Australian company Biointelect is playing a leading role in the development of anti-malarial KODATEF (tafenoquine) for the treatment of COVID-19 injection.
Tafenoquine was originally discovered by US Walter Reed Army Institute of Research. It was approved for malaria prophylaxis in 2018 in the US as ARAKODA and Australia as KODATEF.
Biointelect is collaborating with US-based 60 Degrees Pharmaceuticals (60P), 360 Biolabs, Biocelect and Certara, to conduct testing on tafenoquine.
Biointelect said it has developed a draft protocol for a proof of concept treatment study.
The companies have announced initial testing in cell culture shows KODATEF is active against COVID-19 at clinically relevant concentrations.
"In vitro testing and modeling and simulation with Certara’s Simcypä Simulator demonstrate that tafenoquine shows antiviral activity at concentrations that are pharmacologically relevant and may be achievable in lung tissue," they said.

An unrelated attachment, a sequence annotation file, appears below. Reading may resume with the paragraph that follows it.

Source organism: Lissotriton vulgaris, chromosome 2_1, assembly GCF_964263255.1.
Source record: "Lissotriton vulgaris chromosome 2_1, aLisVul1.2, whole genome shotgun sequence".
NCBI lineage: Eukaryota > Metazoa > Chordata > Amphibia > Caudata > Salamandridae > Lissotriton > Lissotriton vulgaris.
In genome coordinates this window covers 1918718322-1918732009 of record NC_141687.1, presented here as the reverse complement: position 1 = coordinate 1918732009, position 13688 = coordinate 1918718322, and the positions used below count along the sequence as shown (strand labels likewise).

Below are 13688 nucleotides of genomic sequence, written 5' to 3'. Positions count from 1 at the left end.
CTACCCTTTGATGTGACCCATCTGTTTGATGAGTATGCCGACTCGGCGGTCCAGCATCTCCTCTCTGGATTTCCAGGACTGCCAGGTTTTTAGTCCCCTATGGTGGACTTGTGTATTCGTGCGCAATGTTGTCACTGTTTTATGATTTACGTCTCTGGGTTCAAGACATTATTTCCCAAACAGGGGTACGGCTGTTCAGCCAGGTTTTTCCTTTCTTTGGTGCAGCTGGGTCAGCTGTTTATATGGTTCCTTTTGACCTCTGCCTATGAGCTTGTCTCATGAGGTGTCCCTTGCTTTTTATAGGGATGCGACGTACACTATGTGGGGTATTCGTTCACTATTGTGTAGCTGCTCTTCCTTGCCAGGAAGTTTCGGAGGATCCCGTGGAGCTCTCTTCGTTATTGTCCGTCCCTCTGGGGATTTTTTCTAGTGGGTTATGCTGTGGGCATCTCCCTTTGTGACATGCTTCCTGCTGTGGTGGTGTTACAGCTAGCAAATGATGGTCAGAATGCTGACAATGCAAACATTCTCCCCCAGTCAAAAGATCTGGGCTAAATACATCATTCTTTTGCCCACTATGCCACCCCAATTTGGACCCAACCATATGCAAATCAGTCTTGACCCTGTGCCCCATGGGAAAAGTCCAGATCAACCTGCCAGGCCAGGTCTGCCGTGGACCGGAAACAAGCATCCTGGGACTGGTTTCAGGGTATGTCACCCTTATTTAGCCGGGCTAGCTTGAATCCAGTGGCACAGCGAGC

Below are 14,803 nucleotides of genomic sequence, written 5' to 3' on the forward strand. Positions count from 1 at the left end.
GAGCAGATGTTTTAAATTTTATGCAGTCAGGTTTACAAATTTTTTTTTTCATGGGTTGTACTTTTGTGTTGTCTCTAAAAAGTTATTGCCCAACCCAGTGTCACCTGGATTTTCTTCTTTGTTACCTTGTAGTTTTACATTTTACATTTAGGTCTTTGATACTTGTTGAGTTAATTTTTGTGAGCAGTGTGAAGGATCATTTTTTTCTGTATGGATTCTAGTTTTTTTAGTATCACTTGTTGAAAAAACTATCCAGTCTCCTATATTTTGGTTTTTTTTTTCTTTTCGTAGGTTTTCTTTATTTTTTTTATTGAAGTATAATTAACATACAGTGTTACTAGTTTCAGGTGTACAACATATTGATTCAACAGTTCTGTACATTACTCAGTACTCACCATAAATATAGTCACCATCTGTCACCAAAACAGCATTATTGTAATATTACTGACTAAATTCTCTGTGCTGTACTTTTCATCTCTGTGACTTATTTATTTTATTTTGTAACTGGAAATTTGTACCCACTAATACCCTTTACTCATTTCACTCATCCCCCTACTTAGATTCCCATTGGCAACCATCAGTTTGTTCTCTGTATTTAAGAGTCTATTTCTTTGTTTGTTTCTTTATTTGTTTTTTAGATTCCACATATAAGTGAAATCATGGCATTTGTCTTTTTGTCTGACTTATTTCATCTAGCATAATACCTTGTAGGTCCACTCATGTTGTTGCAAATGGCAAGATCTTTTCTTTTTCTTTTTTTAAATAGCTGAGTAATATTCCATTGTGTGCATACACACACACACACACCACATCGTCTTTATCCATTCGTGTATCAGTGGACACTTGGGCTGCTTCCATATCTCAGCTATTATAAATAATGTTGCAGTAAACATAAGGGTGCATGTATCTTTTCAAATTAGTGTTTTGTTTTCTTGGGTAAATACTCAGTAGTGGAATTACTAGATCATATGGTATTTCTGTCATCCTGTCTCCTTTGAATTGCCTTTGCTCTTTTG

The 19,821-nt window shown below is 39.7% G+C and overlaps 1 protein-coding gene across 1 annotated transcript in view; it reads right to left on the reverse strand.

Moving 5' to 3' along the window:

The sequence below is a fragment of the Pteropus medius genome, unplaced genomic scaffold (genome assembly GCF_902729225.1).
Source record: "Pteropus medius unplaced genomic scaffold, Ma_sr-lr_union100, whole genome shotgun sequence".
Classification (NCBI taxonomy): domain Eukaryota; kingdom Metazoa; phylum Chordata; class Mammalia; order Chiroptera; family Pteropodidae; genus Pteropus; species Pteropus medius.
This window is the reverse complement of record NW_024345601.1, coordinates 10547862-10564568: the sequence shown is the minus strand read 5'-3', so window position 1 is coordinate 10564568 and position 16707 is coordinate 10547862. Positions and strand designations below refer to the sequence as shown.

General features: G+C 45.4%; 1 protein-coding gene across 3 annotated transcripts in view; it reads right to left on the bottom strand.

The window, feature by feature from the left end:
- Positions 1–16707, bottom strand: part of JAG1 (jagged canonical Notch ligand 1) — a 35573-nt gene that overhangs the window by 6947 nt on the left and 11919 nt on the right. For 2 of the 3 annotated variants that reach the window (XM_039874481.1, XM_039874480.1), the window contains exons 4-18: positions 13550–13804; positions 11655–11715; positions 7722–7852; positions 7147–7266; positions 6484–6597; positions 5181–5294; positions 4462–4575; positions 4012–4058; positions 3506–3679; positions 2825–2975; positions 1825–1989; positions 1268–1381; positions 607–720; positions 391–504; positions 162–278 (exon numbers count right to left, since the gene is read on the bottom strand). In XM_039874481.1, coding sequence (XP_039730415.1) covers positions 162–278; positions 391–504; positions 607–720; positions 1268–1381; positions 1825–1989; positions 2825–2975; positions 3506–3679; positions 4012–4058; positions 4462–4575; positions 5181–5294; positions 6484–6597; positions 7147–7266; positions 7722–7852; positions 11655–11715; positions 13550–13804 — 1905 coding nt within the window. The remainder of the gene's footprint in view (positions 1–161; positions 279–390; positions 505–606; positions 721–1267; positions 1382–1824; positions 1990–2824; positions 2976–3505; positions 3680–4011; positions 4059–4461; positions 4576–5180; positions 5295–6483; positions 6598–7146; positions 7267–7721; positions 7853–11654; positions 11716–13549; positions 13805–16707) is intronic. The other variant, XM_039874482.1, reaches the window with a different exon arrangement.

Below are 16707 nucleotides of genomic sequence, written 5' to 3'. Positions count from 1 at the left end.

"In vitro testing in Vero E6 cells shows that tafenoquine seems to interfere with infectious virus replication and reduce the yield of progeny virus.
"Tafenoquine [an 8-aminoquinoline] also appears to exhibit greater potency and a different mode of action than hydroxychloroquine [a 4-aminoquinoline], which is consistent with known differences in structure and modes of action against other organisms."
“Based on this data, we believe that there is pharmacological plausibility and proof of hope that ARAKODA may have potential to be effective in the treatment pathway for COVID-19,” said Geoffrey Dow, chief executive officer of 60P.
“We are encouraged by these results and are excited to evaluate this further to help identify a safe and effective therapeutic to stem the COVID-19 pandemic.”
60P said it intends to conduct further preclinical and clinical studies to evaluate the clinical relevance of these findings and is seeking financing and research partners in pursuit of this objective.